St. Isidore (c. 560-636), the Archbishop of Seville in Spain, once said, “Prayer purifies us, reading instructs us. Both are good when both are possible. If we want to be always in God’s company, we must pray regularly and read regularly. When we pray, we talk to God; when we read, God talks to us. All spiritual growth comes from reading and reflection.”
In his 2010 encyclical, “The Word of the Lord,” Pope Benedict XVI advocated this specific approach to Scripture as a key to our personal holiness. He recommended what St. Isidore advocated for spiritual growth: “Divine Reading,” in Latin “Lectio Divina.” This prayer method has been part of the Benediction tradition for centuries. There are five basic steps, in which we answer four questions, and then resolve to act upon those answers.
Step 1: The Reading. Start with a reading from Scripture and become familiar with the text. Have a desire to understand its true content. What does the biblical text say? Read it several time and pay attention to what words or phrases touch your heart.
Step 2: The Meditation. What does the biblical text say to us? Here, each person, individually but also as a member of the community, must let himself or herself be moved and challenged. The word of God is not an ancient text to be read simply for its historical importance. It is a living and active way that our God reveals himself to us and guides us. He is still speaking to you and to me today. Are we taking the trouble to listen to what he has to say?
Step 3: Pray. What do we say to the Lord in response to his word? Talk to God; talk with God about everything. Prayer, as petition, intercession, thanksgiving and praise, is the primary way by which the word transforms us. The word of God requires a response that begins with prayer. St. Augustine echoes St. Isidore’s idea of prayer, “Your prayer is the word you speak to God. When you read the Bible, God speaks to you; when you pray, you speak to God.”
Step 4: Contemplation. Our prayer concludes with contemplation in which we sit still and ask God to show us his own way of seeing and judging reality. We ask ourselves what conversion of mind, heart and life is the Lord asking of us? We sit in silence and allow God to show us his will.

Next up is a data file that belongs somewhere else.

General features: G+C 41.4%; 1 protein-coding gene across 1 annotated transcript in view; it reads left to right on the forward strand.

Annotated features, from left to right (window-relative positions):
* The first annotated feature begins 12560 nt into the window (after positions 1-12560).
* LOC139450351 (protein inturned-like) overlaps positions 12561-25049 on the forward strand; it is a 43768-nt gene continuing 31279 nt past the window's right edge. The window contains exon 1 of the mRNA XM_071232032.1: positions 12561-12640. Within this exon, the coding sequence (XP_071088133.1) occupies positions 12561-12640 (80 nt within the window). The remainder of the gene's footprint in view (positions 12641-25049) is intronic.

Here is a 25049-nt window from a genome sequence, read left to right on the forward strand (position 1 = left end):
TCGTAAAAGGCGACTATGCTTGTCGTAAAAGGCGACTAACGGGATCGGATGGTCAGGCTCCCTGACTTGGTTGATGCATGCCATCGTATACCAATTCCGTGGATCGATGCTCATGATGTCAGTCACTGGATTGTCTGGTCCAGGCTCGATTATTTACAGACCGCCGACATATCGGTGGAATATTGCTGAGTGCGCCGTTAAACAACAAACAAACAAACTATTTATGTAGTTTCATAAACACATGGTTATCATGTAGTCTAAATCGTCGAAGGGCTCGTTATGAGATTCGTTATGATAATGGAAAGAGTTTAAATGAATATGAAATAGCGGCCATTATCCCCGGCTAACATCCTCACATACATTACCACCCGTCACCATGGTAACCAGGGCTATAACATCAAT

St. Paul tells us: “Do not be conformed to this world, but be transformed by the renewal of your mind, that you may prove what is the will of God, what is good and acceptable and perfect” (Rom. 12:2). Contemplation aims at creating within us a truly wise and discerning vision of reality, as God sees it, and at forming within us “the mind of Christ” (1 Cor. 2:16). The word of God is “living and active, sharper than any two-edged sword, piercing to the division of soul and spirit, of joints and marrow, and discerning the thoughts and intentions of the heart” (Heb. 4:12).
Step 5: Action. We should remember that the process of Divine Reading should move us into action. Knowing God’s will, we should become a light to our world on how to love others. Once we know what God is calling us to do, the next step is simple: do it.
Conclusion. If all Christians would undertake the prayerful reading of Scripture, our wounds of the separation would begin to heal. For the Christian, a faith-filled understanding of Sacred Scripture will always lead us to worship where we celebrate the word of God as a timely and living word.
In our worship, God speaks to us and directs our everyday lives. God’s people listen attentively and respond. Our worship of God is by its very nature steeped in Sacred Scripture.